How to troubleshoot the logon process with AppSense EM tools

There are a lot of different scenarios that can happen when it comes to logon process, so I will take the example of this customer for the blogpost. A customer has some performance issues during logon. The good thing is that this customer just moved to the latest version of AppSense Environment Manager (8.6) and this version includes the latest EM tools which have a much improved view while debugging.

The first thing I have to do is select the endpoint on which I want to do my tests. I start to debug on an environment where I have no impact of other users, so I select a computer that is not being used by someone else. On that computer I install the EM tools, which can be found in the setup folder under \Software\Products\EnvironmentManagerTools64.msi. After the installation of those tools I look for the Client Logging Setup.

appsense-environment-manager-logging-tool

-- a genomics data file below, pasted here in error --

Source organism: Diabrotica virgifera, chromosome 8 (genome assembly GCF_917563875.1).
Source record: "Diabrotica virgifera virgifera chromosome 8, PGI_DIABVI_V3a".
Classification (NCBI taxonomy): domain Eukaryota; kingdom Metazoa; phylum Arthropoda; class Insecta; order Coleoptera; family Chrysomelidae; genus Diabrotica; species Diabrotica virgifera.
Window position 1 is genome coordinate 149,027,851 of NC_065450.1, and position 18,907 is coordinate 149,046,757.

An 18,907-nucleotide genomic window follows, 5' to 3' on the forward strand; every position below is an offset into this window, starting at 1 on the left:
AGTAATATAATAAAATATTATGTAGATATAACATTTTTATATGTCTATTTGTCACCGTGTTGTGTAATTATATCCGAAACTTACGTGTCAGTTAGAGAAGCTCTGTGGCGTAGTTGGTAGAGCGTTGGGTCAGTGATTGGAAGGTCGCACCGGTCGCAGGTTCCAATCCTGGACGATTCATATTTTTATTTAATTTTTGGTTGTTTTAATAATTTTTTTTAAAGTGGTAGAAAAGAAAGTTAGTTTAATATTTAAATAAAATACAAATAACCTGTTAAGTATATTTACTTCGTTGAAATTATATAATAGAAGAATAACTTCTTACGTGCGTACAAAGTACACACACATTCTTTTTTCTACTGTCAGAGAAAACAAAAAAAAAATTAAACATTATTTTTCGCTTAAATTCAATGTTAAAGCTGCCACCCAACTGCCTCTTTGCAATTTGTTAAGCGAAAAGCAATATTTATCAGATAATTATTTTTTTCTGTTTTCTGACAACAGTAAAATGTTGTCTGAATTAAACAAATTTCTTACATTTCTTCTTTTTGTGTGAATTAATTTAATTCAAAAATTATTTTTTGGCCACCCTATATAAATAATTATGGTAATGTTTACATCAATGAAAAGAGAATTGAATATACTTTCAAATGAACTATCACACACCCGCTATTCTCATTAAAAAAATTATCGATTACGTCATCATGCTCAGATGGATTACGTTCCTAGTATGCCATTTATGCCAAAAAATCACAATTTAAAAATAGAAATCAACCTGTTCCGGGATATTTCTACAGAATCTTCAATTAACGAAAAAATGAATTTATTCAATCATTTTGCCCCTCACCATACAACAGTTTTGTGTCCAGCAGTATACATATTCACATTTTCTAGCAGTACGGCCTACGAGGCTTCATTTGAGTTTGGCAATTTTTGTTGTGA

The easiest way to start with this tool is to just switch it on and keep the default values. By default, it will write the “etl” log-file under c:\logs. After that, I log on and off to the computer with my test user.

Now I will need the EmMon.exe tool to see what has happened. I browse for the etl-file, let it load and then click on “Analyze user-activity”.

appsense-environment-manager-logging-tool_common-task

This will open the analysis tool, but as you can see on the filter on the left, everything is switched on. You can see that the session I wish to analyze has a count of 2343 events. This is a bit too much information to start analyzing.

policynodes

What I like to do now is “Deselect All”, and then only leave the “Pre-Desktop” trigger on and the “Policy Nodes”. Now I have 79 events left to analyze. And to make it easy to find the bottlenecks I sort the whole list by duration.

fileserver

When I analyze the first 5 lines, I discover that all of those have something to do with file-actions on the file-server of the customer (the one taking more then 5 seconds only had to copy 350 kb). It then did not take me much time to discover that the disk activity and the wait-time on the file server were exceptionally high.

2016-12-11T18:05:40+00:00 May 15th, 2016|
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